In the past five years, terrorist attacks have killed nearly 20,000 people across Africa. Two groups, Boko Haram and al-Shabab, accounted for 71 percent of reported incidents and 91 percent of fatalities.
But, while these and other militant groups remain active, fatal terrorist attacks across the continent are on pace to fall for a second straight year, and the total number of attacks is running far below 2012 highs.
These findings are part of VOA’s original analysis of data from ACLED, the Armed Conflict Location and Event Data Project. ACLED tracks political violence, protests and terrorist events across Africa. Their reports include attacks since 1997 based on data collected from local news media, government statements, non-governmental organizations and published research.
Review of incidents
To conduct its review, VOA analyzed a portion of the full ACLED dataset by comparing the primary perpetrator of each attack to a list of 34 terrorist organizations. Those groups are named on the U.S. State Department’s Foreign Terrorist Organizations and Terrorist Exclusion lists, or in a separate analysis conducted by the Africa Center for Strategic Studies. All known aliases were included, accounting for more than 100 group names.
Since ACLED doesn’t identify terrorist attacks or groups, this step was necessary to remove other kinds of violence from the analysis.
According to the data, the number of terrorism deaths in Africa reached an all-time high in 2015, when Boko Haram killed more than 8,000 people across Nigeria, Cameroon, Chad and Niger.
No group has inflicted more death and destruction on the continent than Boko Haram, which has accounted for one-third of terrorism deaths in Africa in the past 20 years.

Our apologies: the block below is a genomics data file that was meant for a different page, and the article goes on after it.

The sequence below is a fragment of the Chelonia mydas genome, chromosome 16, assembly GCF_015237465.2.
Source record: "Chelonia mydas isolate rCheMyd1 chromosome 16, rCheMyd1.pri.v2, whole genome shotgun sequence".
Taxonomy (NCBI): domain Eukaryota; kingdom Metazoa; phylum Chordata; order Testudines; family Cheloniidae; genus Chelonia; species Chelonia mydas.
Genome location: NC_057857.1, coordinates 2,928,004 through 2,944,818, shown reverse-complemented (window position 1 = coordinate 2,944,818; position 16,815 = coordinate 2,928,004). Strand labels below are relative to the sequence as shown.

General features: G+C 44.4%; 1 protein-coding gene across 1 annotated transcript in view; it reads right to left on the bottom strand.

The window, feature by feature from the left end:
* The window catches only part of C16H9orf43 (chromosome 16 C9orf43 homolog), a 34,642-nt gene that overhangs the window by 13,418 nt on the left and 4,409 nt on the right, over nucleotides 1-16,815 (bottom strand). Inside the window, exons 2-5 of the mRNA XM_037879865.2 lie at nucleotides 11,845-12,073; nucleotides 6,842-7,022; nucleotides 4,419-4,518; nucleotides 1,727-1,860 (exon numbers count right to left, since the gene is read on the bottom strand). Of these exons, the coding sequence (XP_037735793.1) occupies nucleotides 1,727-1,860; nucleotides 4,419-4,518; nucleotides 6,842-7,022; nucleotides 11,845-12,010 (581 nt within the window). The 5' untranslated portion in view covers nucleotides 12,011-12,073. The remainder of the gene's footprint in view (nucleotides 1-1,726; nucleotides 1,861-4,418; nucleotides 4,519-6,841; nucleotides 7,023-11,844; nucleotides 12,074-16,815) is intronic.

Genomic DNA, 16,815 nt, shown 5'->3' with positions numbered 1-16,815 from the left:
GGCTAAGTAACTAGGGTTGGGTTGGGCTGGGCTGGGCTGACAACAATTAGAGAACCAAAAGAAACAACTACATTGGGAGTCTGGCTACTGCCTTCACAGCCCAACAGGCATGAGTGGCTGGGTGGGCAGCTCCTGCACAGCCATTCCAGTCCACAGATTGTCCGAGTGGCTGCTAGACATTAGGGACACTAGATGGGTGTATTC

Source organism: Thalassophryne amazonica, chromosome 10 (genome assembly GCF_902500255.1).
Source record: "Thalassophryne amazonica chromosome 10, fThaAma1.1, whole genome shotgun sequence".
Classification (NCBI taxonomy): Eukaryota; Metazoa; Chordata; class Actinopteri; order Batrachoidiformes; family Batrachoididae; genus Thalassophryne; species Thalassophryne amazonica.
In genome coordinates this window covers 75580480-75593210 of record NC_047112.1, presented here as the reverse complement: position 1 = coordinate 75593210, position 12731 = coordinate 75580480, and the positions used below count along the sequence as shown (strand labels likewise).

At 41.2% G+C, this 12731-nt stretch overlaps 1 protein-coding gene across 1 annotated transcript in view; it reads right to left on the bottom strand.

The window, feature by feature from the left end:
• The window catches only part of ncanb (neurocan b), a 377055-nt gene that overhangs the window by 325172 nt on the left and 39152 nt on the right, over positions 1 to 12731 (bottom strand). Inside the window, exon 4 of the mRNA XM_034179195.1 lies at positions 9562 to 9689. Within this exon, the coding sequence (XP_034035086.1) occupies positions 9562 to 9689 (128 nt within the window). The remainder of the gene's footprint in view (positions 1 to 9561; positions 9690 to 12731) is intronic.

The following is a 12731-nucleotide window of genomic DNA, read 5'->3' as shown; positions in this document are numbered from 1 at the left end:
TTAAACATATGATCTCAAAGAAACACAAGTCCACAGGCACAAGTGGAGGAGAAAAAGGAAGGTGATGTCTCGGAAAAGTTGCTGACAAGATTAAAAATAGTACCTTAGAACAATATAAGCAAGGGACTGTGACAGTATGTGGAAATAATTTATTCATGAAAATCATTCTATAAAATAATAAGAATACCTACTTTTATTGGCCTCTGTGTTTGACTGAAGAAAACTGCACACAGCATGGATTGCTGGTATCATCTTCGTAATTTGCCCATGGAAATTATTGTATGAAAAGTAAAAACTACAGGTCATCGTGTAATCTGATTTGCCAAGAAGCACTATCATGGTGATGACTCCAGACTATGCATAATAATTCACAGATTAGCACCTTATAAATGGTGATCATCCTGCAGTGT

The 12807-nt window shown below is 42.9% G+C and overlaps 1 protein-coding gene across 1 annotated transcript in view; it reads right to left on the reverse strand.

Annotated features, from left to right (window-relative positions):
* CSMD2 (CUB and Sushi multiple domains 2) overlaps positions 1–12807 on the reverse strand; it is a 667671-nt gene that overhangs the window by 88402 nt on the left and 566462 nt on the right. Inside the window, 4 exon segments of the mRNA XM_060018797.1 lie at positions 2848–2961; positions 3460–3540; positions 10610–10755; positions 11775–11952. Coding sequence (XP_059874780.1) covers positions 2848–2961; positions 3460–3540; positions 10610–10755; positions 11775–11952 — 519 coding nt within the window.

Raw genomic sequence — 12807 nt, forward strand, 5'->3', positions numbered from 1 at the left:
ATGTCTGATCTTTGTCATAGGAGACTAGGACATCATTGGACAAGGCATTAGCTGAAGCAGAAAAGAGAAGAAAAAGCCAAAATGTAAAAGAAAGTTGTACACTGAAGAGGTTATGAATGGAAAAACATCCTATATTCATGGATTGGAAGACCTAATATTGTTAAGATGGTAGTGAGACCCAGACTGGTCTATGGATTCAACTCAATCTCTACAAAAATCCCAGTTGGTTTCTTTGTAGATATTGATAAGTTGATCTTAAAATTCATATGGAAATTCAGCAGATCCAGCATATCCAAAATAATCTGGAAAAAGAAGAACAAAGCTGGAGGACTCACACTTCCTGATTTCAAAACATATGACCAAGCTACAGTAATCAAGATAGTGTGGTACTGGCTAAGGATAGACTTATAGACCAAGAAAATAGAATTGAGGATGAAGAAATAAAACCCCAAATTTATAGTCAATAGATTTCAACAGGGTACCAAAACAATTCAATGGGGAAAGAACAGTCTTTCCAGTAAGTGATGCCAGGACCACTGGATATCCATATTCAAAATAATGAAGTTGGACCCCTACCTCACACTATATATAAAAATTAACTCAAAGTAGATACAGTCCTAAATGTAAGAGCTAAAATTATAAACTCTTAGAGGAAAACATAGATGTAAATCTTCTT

Since 2015, the number of terrorism deaths has dropped, in no small part because of military campaigns to weaken the radical Islamist group carried out by the Nigerian army and a multinational task force.
In 2016, the fewest number of terrorism-related deaths in nine years was recorded, and 2017 is on pace to continue that trend, with 893 deaths reported as of June 24.
Attacks peaked in 2012
The number of terrorist attacks peaked in 2012, not only because of Boko Haram and al-Shabab, but also because of militant groups in Mali, where al-Qaida in the Islamic Maghreb and allied groups briefly took control of the north.
Since then, attacks have gradually declined. However, if current trends hold, overall attacks in 2017 will pass last year’s total, but will still fall far short of the 2012 high.
Twenty-three African countries have not experienced a terrorism-related death since 2013, and 17 countries have not had a terrorism attack at all. Another six countries have experienced fewer than 10 deaths each.
But even in countries without reported attacks, terrorist groups can still gain a foothold, said Hussein Solomon, a political science professor at the University of the Free State in South Africa.
“All 54 African countries [are] at risk, especially when we see linkages between groups,” he said, citing reports that Boko Haram and al-Shabab have shared terrorist tactics. “There is not a single country which is unaffected by this, including my own.”